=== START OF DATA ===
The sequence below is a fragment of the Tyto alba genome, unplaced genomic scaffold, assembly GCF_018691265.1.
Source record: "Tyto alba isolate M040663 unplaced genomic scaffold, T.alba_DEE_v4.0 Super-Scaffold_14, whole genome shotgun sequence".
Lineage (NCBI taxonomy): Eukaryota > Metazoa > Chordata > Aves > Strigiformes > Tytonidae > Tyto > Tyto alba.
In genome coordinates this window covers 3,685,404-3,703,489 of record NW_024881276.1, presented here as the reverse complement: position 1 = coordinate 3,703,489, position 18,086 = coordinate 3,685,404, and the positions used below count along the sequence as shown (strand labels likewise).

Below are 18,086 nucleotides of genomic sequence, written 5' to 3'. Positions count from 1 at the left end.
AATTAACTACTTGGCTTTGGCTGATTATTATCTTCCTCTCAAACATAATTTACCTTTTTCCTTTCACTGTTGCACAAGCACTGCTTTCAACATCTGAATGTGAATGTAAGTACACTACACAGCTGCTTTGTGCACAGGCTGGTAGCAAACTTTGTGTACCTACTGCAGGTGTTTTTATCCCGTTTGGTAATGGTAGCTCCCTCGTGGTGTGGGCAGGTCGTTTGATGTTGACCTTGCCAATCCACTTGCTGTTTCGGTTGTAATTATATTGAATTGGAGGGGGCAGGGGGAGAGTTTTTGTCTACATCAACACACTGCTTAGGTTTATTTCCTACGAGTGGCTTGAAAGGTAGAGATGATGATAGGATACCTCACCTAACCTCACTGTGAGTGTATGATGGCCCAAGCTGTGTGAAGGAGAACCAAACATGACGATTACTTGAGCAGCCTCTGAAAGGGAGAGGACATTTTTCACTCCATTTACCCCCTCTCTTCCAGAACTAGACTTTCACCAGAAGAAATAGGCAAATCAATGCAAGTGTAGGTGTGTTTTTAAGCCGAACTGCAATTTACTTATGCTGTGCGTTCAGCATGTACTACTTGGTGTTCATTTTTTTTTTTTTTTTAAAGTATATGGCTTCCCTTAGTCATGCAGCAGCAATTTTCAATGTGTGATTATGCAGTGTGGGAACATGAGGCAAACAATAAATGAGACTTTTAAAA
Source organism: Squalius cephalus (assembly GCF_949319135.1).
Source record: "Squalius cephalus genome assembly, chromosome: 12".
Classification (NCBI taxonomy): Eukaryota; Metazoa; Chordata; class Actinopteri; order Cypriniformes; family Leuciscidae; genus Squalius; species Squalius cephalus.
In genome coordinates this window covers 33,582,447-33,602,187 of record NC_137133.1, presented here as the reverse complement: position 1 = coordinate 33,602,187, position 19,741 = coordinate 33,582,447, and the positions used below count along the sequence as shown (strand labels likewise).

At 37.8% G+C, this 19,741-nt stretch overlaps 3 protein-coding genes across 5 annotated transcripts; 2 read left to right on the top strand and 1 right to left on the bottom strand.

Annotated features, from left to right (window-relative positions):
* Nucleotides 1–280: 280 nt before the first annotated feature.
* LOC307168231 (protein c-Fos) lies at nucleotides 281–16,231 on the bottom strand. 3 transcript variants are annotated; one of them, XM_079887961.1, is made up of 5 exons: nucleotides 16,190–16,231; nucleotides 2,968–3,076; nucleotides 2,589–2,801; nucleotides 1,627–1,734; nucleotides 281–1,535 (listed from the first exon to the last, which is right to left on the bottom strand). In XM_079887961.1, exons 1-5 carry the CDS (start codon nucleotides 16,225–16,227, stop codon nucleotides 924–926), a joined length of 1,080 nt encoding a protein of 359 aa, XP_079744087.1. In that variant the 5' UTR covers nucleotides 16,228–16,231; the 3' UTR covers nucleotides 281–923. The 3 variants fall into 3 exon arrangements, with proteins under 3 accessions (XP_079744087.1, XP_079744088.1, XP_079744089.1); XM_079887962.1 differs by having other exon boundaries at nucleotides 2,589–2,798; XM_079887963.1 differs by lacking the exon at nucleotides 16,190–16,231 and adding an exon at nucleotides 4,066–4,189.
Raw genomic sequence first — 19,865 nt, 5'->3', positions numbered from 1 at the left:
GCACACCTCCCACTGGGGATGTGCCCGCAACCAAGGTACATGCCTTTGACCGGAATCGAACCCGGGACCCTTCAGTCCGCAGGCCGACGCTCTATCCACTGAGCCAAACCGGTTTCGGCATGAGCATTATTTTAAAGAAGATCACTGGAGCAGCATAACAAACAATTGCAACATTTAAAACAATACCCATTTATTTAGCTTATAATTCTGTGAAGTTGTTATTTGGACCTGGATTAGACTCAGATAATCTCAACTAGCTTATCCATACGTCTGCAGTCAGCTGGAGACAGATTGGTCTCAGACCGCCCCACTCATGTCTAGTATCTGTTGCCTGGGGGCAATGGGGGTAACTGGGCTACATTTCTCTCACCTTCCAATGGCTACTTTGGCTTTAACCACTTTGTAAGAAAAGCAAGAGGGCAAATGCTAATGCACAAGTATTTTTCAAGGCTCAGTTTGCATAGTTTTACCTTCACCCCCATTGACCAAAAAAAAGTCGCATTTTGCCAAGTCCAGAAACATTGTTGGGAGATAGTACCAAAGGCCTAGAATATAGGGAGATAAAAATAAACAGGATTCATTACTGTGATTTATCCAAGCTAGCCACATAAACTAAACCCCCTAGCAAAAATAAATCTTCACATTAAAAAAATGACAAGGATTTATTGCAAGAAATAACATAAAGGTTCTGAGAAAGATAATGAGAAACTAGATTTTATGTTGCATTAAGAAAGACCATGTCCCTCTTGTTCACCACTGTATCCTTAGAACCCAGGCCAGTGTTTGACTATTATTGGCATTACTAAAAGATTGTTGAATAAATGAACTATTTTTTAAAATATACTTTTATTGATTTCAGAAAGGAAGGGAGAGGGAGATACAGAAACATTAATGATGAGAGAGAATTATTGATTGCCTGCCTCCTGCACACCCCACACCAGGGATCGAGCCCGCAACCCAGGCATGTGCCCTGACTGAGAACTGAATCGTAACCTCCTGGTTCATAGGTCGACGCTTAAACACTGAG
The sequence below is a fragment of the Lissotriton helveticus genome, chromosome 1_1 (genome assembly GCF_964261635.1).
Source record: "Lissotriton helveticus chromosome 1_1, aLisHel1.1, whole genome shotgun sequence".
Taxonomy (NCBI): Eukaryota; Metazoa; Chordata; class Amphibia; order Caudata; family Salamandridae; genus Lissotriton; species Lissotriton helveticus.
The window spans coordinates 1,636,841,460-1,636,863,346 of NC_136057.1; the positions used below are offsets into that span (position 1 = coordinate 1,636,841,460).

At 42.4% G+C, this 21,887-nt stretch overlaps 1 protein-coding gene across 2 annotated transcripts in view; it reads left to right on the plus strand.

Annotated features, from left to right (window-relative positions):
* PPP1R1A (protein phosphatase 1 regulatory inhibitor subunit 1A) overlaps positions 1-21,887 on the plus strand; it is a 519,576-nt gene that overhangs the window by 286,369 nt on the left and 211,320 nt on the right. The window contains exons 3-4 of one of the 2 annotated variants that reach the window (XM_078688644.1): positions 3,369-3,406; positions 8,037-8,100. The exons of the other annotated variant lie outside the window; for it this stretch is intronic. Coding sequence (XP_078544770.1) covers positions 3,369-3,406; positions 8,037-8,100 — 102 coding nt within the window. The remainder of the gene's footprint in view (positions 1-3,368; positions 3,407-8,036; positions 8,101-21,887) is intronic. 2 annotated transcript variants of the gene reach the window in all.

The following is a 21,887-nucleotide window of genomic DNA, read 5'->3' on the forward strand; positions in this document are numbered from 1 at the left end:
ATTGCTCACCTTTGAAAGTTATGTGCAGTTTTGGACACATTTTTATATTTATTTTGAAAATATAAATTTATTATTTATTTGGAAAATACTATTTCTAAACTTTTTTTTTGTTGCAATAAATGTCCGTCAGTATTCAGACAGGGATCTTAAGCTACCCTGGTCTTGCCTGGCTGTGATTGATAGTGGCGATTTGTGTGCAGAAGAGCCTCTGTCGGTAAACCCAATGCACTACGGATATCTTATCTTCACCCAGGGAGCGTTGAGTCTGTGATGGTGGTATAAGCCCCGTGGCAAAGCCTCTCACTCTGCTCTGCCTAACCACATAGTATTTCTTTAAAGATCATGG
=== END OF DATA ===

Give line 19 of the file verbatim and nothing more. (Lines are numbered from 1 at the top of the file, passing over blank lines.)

Taxonomy (NCBI): Eukaryota; Metazoa; Chordata; class Amphibia; order Caudata; family Salamandridae; genus Lissotriton; species Lissotriton helveticus.